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Krakatoa - Loss of the Fourth Point Lighthouse

On the morning of August 27, 1883 Krakatoa was nearing the end of its life as a single island. 

Jacob Schuit (keeper of the Fourth Point lighthouse, near Anjer, in Java - east of the volcano) refused to leave his post, doing the best he could to maintain the signal.  His friend, Roger Verbeek set out to warn the Schuits that conditions were worsening, but he could not reach them in time.

Perhaps sensing something really bad was about to happen, Josef Schuit's pet escapes the lighthouse.  While Catharine (his mother) looks for the family pet, the worst-possible situation descends on Fourth Point. 

In Krakatoa:  The Day the World Exploded, Simon Winchester describes the fate of the lighthouse:

Explosions like a battery of guns are heard across in Telok Betong.  Lightning strikes the lighthouse at Vlakke Hoek in southern Sumatra.  The lighthouse at Fourth Point, just to the south of Anjer, is hit by a vast wave and destroyed, ripped off at its base, leaving only an amputated stump of jagged masonry.  (Winchester, page 234.)

Mr. McColl, an agent working for Lloyd's of London, sent a telegram to his employer the week after Krakatoa's destructive eruptions and the tsunamis which resulted.  He talks about the Fourth Point lighthouse:

Anjer and lighthouse and the other lights of southwest Java have all been destroyed. The subsidences and upheavals we have alluded to caused a large wave about 100 feet in height to sweep down on the southwest coast of Java and south of Sumatra. This was swept in for a great distance, thereby doing great injury both to life and property.

We are here only twelve miles away from one of the points on which the wave spent its fury. The whole coastline to the southwest has changed its configuration.

The inhabitants of the island of Onrust were only saved from the flood which swept over the island by taking refuge on board two steamers. At Merak government establishment the inhabitants took refuge on a knoll, fifty feet high, but were all swept off and drowned, with the exception of one European and two Malays, who were saved.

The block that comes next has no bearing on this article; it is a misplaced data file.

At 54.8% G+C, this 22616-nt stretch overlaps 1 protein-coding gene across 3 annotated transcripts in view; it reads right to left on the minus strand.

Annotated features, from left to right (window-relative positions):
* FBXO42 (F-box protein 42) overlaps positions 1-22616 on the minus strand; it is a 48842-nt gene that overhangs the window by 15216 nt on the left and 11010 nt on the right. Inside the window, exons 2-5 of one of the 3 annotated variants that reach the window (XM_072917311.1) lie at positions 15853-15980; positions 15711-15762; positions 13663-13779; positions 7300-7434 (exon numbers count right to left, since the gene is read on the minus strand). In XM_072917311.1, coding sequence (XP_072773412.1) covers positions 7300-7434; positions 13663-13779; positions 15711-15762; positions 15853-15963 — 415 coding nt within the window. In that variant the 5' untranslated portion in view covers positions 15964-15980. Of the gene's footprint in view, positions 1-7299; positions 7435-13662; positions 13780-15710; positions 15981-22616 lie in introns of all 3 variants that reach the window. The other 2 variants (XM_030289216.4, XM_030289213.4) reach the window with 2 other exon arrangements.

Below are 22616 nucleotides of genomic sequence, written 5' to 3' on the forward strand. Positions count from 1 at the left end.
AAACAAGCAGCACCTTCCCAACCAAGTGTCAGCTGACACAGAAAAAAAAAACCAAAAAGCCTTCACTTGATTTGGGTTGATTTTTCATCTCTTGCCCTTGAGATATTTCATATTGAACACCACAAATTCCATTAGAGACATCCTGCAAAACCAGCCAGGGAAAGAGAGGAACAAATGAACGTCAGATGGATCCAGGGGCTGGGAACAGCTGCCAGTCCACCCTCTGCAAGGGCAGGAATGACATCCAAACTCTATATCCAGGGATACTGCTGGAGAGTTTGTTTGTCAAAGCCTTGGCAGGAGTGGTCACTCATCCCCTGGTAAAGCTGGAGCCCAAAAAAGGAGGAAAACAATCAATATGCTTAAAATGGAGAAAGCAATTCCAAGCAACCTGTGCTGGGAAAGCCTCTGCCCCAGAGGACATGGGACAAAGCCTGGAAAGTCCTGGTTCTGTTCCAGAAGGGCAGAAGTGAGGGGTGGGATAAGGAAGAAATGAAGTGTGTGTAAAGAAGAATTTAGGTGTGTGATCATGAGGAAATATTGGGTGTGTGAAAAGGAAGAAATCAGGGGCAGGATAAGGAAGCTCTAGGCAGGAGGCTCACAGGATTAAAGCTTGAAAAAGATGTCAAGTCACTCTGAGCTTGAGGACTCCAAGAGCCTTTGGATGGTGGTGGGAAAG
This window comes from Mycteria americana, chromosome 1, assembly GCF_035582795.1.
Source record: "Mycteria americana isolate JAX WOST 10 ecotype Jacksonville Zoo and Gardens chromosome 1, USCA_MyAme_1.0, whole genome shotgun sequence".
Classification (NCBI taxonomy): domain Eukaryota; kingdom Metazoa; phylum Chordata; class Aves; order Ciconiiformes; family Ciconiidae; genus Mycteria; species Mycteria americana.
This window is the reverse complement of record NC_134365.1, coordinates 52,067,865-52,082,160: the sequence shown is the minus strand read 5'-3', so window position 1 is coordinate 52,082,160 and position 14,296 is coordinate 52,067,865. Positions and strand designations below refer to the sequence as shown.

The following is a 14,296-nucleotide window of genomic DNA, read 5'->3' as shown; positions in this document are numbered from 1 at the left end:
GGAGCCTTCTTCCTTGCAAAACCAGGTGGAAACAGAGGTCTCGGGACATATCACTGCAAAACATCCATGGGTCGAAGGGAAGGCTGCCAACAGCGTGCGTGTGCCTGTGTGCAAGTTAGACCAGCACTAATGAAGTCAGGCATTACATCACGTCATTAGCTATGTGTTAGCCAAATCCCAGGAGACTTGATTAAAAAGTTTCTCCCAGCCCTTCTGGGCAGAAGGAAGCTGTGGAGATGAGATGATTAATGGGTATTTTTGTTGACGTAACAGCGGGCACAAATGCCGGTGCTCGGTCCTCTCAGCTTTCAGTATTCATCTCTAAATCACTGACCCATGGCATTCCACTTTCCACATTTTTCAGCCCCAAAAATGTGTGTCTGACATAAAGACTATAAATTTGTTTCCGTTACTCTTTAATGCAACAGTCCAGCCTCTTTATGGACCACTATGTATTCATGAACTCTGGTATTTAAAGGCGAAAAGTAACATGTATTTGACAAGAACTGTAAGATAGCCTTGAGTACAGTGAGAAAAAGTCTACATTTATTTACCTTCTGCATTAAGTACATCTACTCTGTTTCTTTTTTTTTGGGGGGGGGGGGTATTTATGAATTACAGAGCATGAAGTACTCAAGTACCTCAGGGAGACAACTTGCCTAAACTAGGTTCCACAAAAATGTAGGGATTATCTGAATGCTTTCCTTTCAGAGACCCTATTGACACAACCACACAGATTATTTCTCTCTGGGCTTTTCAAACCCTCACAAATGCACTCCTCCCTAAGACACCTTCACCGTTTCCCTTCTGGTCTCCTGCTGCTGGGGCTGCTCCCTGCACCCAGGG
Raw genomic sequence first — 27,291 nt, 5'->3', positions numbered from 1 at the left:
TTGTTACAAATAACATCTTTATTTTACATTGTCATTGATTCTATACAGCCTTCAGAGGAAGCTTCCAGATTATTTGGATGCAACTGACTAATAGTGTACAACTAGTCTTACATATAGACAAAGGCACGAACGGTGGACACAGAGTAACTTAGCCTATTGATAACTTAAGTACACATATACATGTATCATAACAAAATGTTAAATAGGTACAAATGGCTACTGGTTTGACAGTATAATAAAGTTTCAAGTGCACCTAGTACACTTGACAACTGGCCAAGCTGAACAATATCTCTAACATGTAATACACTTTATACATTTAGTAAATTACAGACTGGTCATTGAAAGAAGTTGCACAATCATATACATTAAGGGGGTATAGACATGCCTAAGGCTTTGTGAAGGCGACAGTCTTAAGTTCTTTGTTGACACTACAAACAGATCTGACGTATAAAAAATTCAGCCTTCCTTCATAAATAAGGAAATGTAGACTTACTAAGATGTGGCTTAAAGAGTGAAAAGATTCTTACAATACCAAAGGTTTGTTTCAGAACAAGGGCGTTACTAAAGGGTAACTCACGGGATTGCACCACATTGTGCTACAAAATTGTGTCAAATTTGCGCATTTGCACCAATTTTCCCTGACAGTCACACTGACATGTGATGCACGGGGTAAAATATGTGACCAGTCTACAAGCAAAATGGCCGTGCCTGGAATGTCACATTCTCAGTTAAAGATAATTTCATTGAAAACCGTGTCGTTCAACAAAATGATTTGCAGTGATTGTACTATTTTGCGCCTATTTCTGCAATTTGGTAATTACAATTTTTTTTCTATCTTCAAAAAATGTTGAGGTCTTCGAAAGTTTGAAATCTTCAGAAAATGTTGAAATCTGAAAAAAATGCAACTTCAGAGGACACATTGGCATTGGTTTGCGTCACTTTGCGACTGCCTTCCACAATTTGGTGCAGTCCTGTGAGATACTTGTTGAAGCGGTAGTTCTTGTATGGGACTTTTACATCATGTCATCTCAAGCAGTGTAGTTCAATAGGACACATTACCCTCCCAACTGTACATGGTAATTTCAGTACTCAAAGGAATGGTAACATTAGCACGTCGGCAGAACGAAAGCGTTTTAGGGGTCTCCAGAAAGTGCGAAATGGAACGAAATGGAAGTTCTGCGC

Mauk and Kramat, on the west side of Batavia roads, have been laid waste, and about 300 lives lost. In Tjeringin only one house has been left standing. Both the native and European officials have perished...Anjer seems to have been completely destroyed.

In real life, it was the lighthouse keeper who survived and his wife, with their child, who died.  The gigantic wave was the same one which had destroyed Telok Betong and tested the courage of the Loudon's Captain, crew and passengers.  Simon Winchester, relying on eyewitness accounts, tells us more about the lighthouse family:


...the great granite lighthouse at what was called Java's Fourth Point, a little way to the south of Anger...survived the first onslaught...but when the wave that hit Telok Betong at 11:03 [on August 27, 1883] struck Anger - about fifteen minutes earlier, since Anjer is closer to the volcano - it picked up an immense piece of coral rock, weighing perhaps six hundred tons, and dashed it against the column. 

Despite its iron cage of reinforcing ribs, the light crashed down, extinguishing one of the most important navigation beacons of the entire Sunda Strait.  And although his wife and child were drowned, the keeper himself survived. 

With the phlegmatic way of both the well-trained lighthouse keeper and the fatalistic acceptance of a true Javanese, he returned to his duties as soon as was physically able, and had a temporary light erected, and lit, within a matter of hours.  (Simon Winchester, Krakatoa:  The Day the World Exploded, page 256.)

Lighthouses - even those made of stone - are like matchsticks in the face of a 100-foot wall of raging sea.

The events dramatized in this clip are from the BBC production, Krakatoa: The Last Days.

See, also:

Last Days of Krakatoa

Krakatoa - Ash Fall

Krakatoa - Loudest Sound in Recorded History


Krakatoa - Deadly Tsunami

Krakatoa - Fatal Pyroclastic Surge


Krakatoa - After the Disaster


Media Credits

Clip from the BBC production, Krakatoa: The Last Days.  Copyright, BBC, all rights reserved.  Clip provided here as fair use for educational purposes and to acquaint new viewers with the program.  Online via BBC's Channel at YouTube.   

Written by:    

Colin Heber-Percy
Michael Olmert
Lyall B. Watson

Director:    
Sam Miller

Producers:

Alan Eyres
Greg Smith

Starring:   
 
Rupert Penry-Jones
Olivia Williams
Kevin McMonagle
 
Originally aired on BBC One - May 7, 2006

Quoted passages from Simon Winchester, Krakatoa:  The Day the World Exploded.

 

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"Krakatoa - Loss of the Fourth Point Lighthouse" AwesomeStories.com. Oct 07, 2013. Oct 21, 2017.
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